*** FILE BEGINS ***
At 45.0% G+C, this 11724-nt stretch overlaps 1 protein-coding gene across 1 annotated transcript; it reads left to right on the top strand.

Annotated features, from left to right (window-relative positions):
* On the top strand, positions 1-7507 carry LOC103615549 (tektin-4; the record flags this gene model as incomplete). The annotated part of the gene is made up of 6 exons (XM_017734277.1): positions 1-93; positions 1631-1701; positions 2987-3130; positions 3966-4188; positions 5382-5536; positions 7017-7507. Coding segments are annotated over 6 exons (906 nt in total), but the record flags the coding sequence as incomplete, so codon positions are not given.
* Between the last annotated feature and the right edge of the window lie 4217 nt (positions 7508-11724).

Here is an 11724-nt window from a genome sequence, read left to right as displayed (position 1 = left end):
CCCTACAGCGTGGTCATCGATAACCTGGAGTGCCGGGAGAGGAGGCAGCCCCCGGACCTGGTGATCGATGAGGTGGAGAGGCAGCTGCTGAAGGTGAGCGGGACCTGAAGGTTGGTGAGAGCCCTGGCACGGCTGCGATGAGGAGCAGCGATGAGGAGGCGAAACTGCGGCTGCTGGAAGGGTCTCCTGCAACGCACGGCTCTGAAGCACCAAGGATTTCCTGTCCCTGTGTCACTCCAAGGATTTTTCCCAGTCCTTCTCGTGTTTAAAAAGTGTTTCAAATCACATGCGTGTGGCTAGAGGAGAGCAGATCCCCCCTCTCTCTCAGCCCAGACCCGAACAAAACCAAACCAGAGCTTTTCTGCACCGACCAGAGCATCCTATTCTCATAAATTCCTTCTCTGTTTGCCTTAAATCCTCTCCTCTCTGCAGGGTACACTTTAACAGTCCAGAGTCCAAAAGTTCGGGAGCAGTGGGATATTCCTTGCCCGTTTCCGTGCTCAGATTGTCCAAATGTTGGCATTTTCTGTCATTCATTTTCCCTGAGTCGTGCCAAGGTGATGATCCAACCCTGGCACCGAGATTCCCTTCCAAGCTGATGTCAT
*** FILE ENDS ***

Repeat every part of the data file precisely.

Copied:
At 45.0% G+C, this 11724-nt stretch overlaps 1 protein-coding gene across 1 annotated transcript; it reads left to right on the top strand.

Annotated features, from left to right (window-relative positions):
* On the top strand, positions 1-7507 carry LOC103615549 (tektin-4; the record flags this gene model as incomplete). The annotated part of the gene is made up of 6 exons (XM_017734277.1): positions 1-93; positions 1631-1701; positions 2987-3130; positions 3966-4188; positions 5382-5536; positions 7017-7507. Coding segments are annotated over 6 exons (906 nt in total), but the record flags the coding sequence as incomplete, so codon positions are not given.
* Between the last annotated feature and the right edge of the window lie 4217 nt (positions 7508-11724).

Here is an 11724-nt window from a genome sequence, read left to right as displayed (position 1 = left end):
CCCTACAGCGTGGTCATCGATAACCTGGAGTGCCGGGAGAGGAGGCAGCCCCCGGACCTGGTGATCGATGAGGTGGAGAGGCAGCTGCTGAAGGTGAGCGGGACCTGAAGGTTGGTGAGAGCCCTGGCACGGCTGCGATGAGGAGCAGCGATGAGGAGGCGAAACTGCGGCTGCTGGAAGGGTCTCCTGCAACGCACGGCTCTGAAGCACCAAGGATTTCCTGTCCCTGTGTCACTCCAAGGATTTTTCCCAGTCCTTCTCGTGTTTAAAAAGTGTTTCAAATCACATGCGTGTGGCTAGAGGAGAGCAGATCCCCCCTCTCTCTCAGCCCAGACCCGAACAAAACCAAACCAGAGCTTTTCTGCACCGACCAGAGCATCCTATTCTCATAAATTCCTTCTCTGTTTGCCTTAAATCCTCTCCTCTCTGCAGGGTACACTTTAACAGTCCAGAGTCCAAAAGTTCGGGAGCAGTGGGATATTCCTTGCCCGTTTCCGTGCTCAGATTGTCCAAATGTTGGCATTTTCTGTCATTCATTTTCCCTGAGTCGTGCCAAGGTGATGATCCAACCCTGGCACCGAGATTCCCTTCCAAGCTGATGTCAT